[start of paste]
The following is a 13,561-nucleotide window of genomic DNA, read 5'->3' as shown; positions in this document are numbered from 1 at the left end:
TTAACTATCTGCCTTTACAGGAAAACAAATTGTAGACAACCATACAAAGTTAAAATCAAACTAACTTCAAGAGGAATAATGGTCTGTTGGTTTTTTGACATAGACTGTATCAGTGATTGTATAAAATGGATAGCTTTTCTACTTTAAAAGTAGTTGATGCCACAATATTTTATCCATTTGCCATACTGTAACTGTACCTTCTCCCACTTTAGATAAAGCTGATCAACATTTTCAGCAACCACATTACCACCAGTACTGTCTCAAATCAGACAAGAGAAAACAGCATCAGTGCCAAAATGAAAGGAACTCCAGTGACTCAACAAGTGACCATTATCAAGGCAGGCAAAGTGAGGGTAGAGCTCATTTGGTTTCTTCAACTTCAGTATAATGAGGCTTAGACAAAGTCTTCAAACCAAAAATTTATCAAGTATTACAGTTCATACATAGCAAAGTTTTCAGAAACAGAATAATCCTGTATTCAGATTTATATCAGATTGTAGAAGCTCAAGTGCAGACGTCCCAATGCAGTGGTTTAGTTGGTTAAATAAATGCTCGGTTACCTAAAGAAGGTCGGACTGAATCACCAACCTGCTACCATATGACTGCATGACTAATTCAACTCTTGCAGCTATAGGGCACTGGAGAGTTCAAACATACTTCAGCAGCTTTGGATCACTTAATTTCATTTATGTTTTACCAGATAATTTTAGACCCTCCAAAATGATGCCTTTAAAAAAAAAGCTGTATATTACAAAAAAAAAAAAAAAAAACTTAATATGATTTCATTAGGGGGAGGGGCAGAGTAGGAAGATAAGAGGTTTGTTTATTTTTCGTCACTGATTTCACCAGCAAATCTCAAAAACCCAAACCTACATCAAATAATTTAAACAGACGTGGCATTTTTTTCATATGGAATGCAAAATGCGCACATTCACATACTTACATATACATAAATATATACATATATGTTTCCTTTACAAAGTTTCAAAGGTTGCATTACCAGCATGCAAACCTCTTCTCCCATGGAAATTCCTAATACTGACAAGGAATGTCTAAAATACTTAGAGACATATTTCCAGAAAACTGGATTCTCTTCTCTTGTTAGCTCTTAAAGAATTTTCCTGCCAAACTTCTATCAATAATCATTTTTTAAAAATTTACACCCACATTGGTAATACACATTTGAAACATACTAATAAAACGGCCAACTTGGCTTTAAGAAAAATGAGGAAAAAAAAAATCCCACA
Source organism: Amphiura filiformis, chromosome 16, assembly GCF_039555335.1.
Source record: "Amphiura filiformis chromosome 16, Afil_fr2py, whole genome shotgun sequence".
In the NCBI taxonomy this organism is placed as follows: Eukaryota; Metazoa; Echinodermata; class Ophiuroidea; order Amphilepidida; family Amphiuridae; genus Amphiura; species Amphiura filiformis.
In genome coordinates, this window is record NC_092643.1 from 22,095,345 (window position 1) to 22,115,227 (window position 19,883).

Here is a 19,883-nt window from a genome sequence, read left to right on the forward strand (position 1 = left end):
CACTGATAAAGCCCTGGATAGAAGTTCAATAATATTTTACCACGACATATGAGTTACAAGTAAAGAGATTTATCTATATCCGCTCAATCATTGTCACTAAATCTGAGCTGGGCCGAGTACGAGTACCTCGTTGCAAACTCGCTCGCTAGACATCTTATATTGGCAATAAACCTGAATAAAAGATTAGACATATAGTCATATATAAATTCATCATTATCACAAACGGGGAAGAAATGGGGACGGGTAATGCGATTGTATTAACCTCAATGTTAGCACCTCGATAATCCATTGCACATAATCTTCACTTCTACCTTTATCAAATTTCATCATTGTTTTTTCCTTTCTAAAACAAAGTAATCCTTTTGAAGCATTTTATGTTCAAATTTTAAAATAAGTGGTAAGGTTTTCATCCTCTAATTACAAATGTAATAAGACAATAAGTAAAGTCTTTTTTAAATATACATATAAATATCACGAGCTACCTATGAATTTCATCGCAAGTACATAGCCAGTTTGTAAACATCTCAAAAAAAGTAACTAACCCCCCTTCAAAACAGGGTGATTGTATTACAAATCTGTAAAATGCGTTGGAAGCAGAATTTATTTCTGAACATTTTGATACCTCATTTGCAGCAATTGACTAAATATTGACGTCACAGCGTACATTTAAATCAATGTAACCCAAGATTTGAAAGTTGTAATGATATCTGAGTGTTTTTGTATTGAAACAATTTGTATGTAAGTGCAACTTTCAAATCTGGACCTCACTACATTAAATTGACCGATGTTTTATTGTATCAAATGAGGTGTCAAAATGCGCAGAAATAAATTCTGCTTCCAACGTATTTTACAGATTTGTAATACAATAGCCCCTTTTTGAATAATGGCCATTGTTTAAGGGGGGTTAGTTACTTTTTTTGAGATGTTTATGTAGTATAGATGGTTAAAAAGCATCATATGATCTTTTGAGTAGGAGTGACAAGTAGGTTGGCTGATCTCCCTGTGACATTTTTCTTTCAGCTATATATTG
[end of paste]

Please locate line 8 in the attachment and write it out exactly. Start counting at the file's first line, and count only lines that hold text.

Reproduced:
CACTGATAAAGCCCTGGATAGAAGTTCAATAATATTTTACCACGACATATGAGTTACAAGTAAAGAGATTTATCTATATCCGCTCAATCATTGTCACTAAATCTGAGCTGGGCCGAGTACGAGTACCTCGTTGCAAACTCGCTCGCTAGACATCTTATATTGGCAATAAACCTGAATAAAAGATTAGACATATAGTCATATATAAATTCATCATTATCACAAACGGGGAAGAAATGGGGACGGGTAATGCGATTGTATTAACCTCAATGTTAGCACCTCGATAATCCATTGCACATAATCTTCACTTCTACCTTTATCAAATTTCATCATTGTTTTTTCCTTTCTAAAACAAAGTAATCCTTTTGAAGCATTTTATGTTCAAATTTTAAAATAAGTGGTAAGGTTTTCATCCTCTAATTACAAATGTAATAAGACAATAAGTAAAGTCTTTTTTAAATATACATATAAATATCACGAGCTACCTATGAATTTCATCGCAAGTACATAGCCAGTTTGTAAACATCTCAAAAAAAGTAACTAACCCCCCTTCAAAACAGGGTGATTGTATTACAAATCTGTAAAATGCGTTGGAAGCAGAATTTATTTCTGAACATTTTGATACCTCATTTGCAGCAATTGACTAAATATTGACGTCACAGCGTACATTTAAATCAATGTAACCCAAGATTTGAAAGTTGTAATGATATCTGAGTGTTTTTGTATTGAAACAATTTGTATGTAAGTGCAACTTTCAAATCTGGACCTCACTACATTAAATTGACCGATGTTTTATTGTATCAAATGAGGTGTCAAAATGCGCAGAAATAAATTCTGCTTCCAACGTATTTTACAGATTTGTAATACAATAGCCCCTTTTTGAATAATGGCCATTGTTTAAGGGGGGTTAGTTACTTTTTTTGAGATGTTTATGTAGTATAGATGGTTAAAAAGCATCATATGATCTTTTGAGTAGGAGTGACAAGTAGGTTGGCTGATCTCCCTGTGACATTTTTCTTTCAGCTATATATTG